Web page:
Management of Laryngotracheal Trauma: A Five-Year Single Institution Experience

Document Type : Original


1 Department of ENT and Head Neck Surgery, AIIMS Bhubaneswar, Bhubaneswar-751019, Odisha, India.

2 Department of ENT, Sri Lakshmi Narayana Institute of Medical Sciences, Pondicherry- 09, Pondicherry, India.

3 Department of ENT and Head Neck Surgery, Jawaharlal Institute of Postgraduate Medical Education & Research (JIPMER), Pondicherry, India.


Laryngotracheal trauma is a rare life-threatening emergency that requires early identification and immediate intervention. Here, we present 26 patients with laryngotracheal trauma from a tertiary hospital in India. The aim was to describe the clinical presentation and management of laryngotracheal trauma patients.
Materials and Methods:
This was a retrospective study of laryngotracheal trauma patients treated between January 2011 and March 2016. Patients who presented with a breach in the laryngotracheal framework were included, while those who had penetrating neck injuries superficial to strap muscles/platysma, burn injuries, caustic ingestion, or endotracheal injuries were excluded from the study.
Of 253 patients with neck injury, 26 (23 adults, three children; 21 males, five females; age range, 5-60 years) presented with a breach in the laryngotracheal framework (15 blunt neck-trauma patients and 11 penetrating neck-trauma patients). The most common cause of neck injury was road traffic accidents, seen in 12 patients (46.2%). Computed tomography (CT) was performed in all blunt trauma cases and in four patients with penetrating trauma. All penetrating trauma patients underwent neck exploration. Twelve blunt trauma patients (46.1%) were managed conservatively, while three (11.5%) required surgical intervention. The most common neck exploration finding noted in patients with a penetrating injury was fracture of the thyroid cartilage, which was seen in eight patients (30.8%). Twenty patients (76.9%) had a normal voice, five patients (19.2%) had a hoarse voice, and one patient (3.8%) had a breathy voice post treatment.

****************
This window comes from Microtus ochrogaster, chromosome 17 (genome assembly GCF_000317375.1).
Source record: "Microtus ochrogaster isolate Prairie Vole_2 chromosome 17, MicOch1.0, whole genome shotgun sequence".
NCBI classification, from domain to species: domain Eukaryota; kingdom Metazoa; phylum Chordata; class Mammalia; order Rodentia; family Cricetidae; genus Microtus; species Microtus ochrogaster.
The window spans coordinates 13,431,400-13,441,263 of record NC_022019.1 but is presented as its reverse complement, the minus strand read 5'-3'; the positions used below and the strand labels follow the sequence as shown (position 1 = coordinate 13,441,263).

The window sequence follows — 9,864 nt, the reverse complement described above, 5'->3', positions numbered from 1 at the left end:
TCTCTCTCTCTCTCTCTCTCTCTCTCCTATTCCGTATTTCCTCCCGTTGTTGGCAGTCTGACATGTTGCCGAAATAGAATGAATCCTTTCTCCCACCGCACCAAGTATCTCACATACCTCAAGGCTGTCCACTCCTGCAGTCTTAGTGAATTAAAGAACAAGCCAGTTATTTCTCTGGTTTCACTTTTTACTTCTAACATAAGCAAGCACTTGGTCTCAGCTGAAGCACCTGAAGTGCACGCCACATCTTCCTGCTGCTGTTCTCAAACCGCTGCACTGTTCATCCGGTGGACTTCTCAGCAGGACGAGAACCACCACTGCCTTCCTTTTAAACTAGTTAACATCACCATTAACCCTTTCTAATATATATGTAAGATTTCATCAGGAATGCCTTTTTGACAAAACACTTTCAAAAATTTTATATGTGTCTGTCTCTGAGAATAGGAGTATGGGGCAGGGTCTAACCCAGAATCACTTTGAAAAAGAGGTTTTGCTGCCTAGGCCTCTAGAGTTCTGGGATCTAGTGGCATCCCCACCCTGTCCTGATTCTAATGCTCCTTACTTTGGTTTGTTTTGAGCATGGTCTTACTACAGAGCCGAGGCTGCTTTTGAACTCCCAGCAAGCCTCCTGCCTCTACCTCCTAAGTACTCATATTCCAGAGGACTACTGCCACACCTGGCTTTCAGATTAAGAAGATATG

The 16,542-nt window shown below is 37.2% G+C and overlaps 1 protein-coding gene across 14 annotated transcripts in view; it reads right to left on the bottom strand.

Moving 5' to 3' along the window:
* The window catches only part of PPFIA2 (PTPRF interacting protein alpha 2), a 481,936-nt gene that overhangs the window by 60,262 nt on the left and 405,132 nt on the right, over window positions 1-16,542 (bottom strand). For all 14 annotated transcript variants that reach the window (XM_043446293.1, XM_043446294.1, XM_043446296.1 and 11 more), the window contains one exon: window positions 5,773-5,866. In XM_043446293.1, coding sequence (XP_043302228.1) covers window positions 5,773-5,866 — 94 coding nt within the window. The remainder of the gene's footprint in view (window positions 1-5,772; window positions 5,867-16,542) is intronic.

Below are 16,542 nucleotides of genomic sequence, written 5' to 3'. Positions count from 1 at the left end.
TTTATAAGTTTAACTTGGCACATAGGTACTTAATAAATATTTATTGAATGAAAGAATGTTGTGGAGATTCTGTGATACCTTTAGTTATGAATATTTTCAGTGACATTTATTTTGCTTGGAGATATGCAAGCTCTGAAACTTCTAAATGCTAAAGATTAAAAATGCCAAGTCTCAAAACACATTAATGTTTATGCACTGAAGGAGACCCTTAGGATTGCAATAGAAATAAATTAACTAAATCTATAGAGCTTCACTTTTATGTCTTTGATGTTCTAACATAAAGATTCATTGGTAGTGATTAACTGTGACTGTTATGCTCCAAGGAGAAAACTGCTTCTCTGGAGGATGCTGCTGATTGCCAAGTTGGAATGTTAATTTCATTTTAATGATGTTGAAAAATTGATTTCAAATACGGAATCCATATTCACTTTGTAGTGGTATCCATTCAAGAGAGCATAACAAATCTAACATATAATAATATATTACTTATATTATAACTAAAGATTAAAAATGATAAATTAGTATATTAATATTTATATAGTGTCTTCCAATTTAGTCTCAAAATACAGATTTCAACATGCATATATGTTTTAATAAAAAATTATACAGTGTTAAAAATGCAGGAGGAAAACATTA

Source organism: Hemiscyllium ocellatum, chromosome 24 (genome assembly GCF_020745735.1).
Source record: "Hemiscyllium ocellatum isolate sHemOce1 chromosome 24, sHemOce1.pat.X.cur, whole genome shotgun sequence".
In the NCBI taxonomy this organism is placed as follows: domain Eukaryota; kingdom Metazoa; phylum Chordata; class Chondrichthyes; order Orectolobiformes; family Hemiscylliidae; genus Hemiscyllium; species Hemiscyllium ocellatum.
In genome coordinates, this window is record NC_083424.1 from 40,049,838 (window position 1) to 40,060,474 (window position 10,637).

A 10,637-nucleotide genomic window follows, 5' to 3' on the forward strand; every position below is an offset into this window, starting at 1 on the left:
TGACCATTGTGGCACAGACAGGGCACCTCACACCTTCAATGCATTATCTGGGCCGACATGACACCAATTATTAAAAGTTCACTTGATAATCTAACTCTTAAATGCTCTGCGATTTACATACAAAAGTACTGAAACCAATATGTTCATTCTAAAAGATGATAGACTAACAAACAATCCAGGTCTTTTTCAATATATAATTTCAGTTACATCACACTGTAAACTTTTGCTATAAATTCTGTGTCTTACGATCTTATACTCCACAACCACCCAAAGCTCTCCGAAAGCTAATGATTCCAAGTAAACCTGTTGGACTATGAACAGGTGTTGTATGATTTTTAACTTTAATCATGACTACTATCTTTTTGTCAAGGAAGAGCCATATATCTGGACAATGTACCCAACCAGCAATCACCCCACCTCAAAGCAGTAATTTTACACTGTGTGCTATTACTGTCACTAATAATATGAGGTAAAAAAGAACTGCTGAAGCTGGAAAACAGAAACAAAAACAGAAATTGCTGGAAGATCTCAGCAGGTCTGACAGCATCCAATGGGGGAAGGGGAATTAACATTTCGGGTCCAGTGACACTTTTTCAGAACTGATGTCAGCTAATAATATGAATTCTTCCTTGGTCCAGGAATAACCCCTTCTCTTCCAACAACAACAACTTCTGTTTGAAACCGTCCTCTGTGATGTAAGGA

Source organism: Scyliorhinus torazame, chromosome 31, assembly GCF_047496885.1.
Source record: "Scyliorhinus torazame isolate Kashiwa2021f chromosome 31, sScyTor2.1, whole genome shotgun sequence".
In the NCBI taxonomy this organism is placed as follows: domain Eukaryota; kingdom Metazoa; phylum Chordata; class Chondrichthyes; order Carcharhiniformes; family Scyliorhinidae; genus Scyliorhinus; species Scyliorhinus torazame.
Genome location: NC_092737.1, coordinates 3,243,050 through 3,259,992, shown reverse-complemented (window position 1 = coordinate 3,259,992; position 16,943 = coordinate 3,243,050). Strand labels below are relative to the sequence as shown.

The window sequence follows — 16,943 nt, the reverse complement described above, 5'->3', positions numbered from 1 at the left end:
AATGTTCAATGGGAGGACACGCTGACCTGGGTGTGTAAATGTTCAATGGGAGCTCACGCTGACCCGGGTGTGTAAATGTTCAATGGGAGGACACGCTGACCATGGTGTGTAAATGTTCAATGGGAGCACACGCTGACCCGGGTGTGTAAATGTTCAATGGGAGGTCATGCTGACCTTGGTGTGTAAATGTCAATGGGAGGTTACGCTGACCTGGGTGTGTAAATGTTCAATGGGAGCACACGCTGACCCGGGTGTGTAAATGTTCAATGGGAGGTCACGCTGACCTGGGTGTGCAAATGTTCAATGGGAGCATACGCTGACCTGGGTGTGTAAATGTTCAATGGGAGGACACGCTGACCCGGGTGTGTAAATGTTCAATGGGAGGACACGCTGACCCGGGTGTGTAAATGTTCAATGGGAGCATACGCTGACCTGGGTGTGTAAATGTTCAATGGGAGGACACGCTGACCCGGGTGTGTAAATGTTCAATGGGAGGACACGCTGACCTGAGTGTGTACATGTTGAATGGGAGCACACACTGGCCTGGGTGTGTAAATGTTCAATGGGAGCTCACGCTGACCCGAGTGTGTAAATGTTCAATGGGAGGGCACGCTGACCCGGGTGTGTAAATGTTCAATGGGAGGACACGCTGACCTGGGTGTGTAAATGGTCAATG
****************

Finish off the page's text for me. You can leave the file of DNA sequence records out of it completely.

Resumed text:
Early intervention of laryngotracheal trauma is crucial. The role of a CT scan is essential in decision making in blunt trauma cases.


Main Subjects

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